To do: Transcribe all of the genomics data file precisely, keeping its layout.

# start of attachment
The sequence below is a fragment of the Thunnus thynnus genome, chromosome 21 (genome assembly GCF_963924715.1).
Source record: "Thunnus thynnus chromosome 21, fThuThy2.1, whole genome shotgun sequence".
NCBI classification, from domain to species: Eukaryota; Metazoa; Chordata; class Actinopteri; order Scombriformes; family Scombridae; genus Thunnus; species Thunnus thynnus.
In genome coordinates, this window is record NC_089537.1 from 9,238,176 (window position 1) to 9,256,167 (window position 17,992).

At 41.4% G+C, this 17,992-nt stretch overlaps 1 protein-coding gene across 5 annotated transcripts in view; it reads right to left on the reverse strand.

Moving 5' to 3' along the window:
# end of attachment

The sequence below is a fragment of the Thunnus thynnus genome, chromosome 21 (genome assembly GCF_963924715.1).
Source record: "Thunnus thynnus chromosome 21, fThuThy2.1, whole genome shotgun sequence".
NCBI classification, from domain to species: Eukaryota; Metazoa; Chordata; class Actinopteri; order Scombriformes; family Scombridae; genus Thunnus; species Thunnus thynnus.
In genome coordinates, this window is record NC_089537.1 from 9,238,176 (window position 1) to 9,256,167 (window position 17,992).

At 41.4% G+C, this 17,992-nt stretch overlaps 1 protein-coding gene across 5 annotated transcripts in view; it reads right to left on the reverse strand.

Moving 5' to 3' along the window: